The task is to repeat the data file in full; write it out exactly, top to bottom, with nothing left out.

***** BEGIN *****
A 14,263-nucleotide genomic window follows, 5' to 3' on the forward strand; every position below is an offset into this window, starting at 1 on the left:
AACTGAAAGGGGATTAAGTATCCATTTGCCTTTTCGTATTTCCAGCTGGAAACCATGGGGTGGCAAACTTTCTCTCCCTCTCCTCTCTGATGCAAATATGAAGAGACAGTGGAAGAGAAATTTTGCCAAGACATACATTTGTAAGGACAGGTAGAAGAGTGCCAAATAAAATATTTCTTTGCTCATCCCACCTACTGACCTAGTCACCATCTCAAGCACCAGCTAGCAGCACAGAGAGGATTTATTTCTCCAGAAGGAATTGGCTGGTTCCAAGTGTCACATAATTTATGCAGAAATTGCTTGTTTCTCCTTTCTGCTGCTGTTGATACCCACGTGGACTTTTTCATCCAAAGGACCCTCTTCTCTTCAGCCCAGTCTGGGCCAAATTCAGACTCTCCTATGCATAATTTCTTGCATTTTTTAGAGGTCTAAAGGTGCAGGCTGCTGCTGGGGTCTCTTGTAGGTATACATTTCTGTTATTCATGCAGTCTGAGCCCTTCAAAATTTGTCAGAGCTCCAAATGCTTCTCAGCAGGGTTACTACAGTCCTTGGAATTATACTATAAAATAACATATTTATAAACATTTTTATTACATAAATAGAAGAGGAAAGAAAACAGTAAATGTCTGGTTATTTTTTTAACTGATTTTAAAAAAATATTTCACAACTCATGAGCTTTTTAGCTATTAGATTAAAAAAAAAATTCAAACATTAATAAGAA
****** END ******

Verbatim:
A 14,263-nucleotide genomic window follows, 5' to 3' on the forward strand; every position below is an offset into this window, starting at 1 on the left:
AACTGAAAGGGGATTAAGTATCCATTTGCCTTTTCGTATTTCCAGCTGGAAACCATGGGGTGGCAAACTTTCTCTCCCTCTCCTCTCTGATGCAAATATGAAGAGACAGTGGAAGAGAAATTTTGCCAAGACATACATTTGTAAGGACAGGTAGAAGAGTGCCAAATAAAATATTTCTTTGCTCATCCCACCTACTGACCTAGTCACCATCTCAAGCACCAGCTAGCAGCACAGAGAGGATTTATTTCTCCAGAAGGAATTGGCTGGTTCCAAGTGTCACATAATTTATGCAGAAATTGCTTGTTTCTCCTTTCTGCTGCTGTTGATACCCACGTGGACTTTTTCATCCAAAGGACCCTCTTCTCTTCAGCCCAGTCTGGGCCAAATTCAGACTCTCCTATGCATAATTTCTTGCATTTTTTAGAGGTCTAAAGGTGCAGGCTGCTGCTGGGGTCTCTTGTAGGTATACATTTCTGTTATTCATGCAGTCTGAGCCCTTCAAAATTTGTCAGAGCTCCAAATGCTTCTCAGCAGGGTTACTACAGTCCTTGGAATTATACTATAAAATAACATATTTATAAACATTTTTATTACATAAATAGAAGAGGAAAGAAAACAGTAAATGTCTGGTTATTTTTTTAACTGATTTTAAAAAAATATTTCACAACTCATGAGCTTTTTAGCTATTAGATTAAAAAAAAAATTCAAACATTAATAAGAA